MillerCoors sues over Bud Light’s corn-syrup ads
MillerCoors LLC said it sued the Anheuser-Busch Companies LLC on Thursday, alleging that the rival brewer’s ad campaign associating Miller Lite and Coors Light with corn syrup is false and misleading.
The dispute began when AB InBev ran several ads during the Super Bowl pointing out that Miller Lite and Coors Light use corn syrup in their brewing processes. It continued after the game, including on billboards describing Bud Light as having "100 percent less corn syrup" than either competing brand.
MillerCoors argues in its complaint that the ads "deceive beer consumers into believing that there is corn syrup and high-fructose corn syrup in Miller Lite and Coors Light." There is no corn syrup in either beer by the time it reaches consumers, the company says, and high-fructose corn syrup is never involved at any point.
MillerCoors is seeking an order barring Bud Light from repeating corn-syrup claims against Coors Light or Miller Lite and compelling Bud Light to run "corrective" advertising.
Anheuser-Busch, part of Anheuser-Busch InBev SA, said in a statement that it stands by its ad campaign and that the lawsuit is baseless.
"The recent Bud Light campaign is truthful and intended to point out a key difference from Miller Lite and Coors Light," said Gemma Hart, vice president of communications at Anheuser-Busch. "Those beers are brewed with corn syrup; Bud Light is not."
The lawsuit is only the latest salvo between the rivals since the Super Bowl. MillerCoors has promised free Coors Light in certain bars every time Bud Light launches another attack. It also has pulled back from a planned cross-brewer marketing push designed to win drinkers back from spirits and wine.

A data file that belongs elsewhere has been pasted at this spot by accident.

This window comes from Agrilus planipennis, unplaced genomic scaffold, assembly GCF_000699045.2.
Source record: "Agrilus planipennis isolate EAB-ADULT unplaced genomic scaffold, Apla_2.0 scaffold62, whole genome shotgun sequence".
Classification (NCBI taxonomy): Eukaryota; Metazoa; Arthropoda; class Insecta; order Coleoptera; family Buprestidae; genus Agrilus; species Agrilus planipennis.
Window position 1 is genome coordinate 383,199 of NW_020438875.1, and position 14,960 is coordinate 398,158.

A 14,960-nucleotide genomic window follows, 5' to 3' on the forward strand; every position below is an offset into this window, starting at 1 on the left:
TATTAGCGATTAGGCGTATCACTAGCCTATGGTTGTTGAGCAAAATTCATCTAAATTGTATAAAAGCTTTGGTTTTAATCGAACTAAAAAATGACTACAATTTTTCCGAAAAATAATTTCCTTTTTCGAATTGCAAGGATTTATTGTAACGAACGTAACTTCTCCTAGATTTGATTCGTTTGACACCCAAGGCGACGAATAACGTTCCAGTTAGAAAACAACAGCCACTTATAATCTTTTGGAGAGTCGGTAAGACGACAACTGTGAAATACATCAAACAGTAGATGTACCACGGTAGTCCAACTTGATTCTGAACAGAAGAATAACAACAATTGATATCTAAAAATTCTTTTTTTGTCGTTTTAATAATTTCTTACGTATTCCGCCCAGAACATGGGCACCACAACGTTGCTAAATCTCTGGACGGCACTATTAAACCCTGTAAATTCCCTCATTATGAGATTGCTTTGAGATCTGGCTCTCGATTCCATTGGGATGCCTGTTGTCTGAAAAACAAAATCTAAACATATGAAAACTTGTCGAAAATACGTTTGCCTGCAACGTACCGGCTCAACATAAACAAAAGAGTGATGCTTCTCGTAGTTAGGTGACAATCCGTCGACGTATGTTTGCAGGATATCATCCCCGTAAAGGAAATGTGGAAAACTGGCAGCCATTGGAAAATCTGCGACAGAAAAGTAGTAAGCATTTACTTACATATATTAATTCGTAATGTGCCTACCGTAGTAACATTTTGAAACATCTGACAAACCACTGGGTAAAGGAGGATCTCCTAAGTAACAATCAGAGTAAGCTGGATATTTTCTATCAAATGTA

Earlier this week, Miller Lite released ads purporting to pick up where Bud Light ad shoots leave off, depicting actors who choose Miller Lite in real life.
Bud Light immediately released a counterattack that it had previously recorded in anticipation, pivoting back to its corn syrup message.
Although the corn-syrup battle is a higher-profile spat than most, brands sue each other over advertising from time to time. Sprint Corp. sued AT&T Inc. last month over a campaign it said falsely tells customers they are getting 5G service on their smartphones. AT&T said it would fight the suit.
But marketers often take their disputes to the National Advertising Division of the Better Business Bureau, as AT&T did over 5G ads from Verizon Communications. The National Advertising Division found Thursday in AT&T’s favor, recommending that Verizon discontinue or change the ads to avoid implying that it offers a 5G mobile wireless network.
That decision isn’t binding, and Verizon said it would appeal.
Write to Nat Ives at [email protected]
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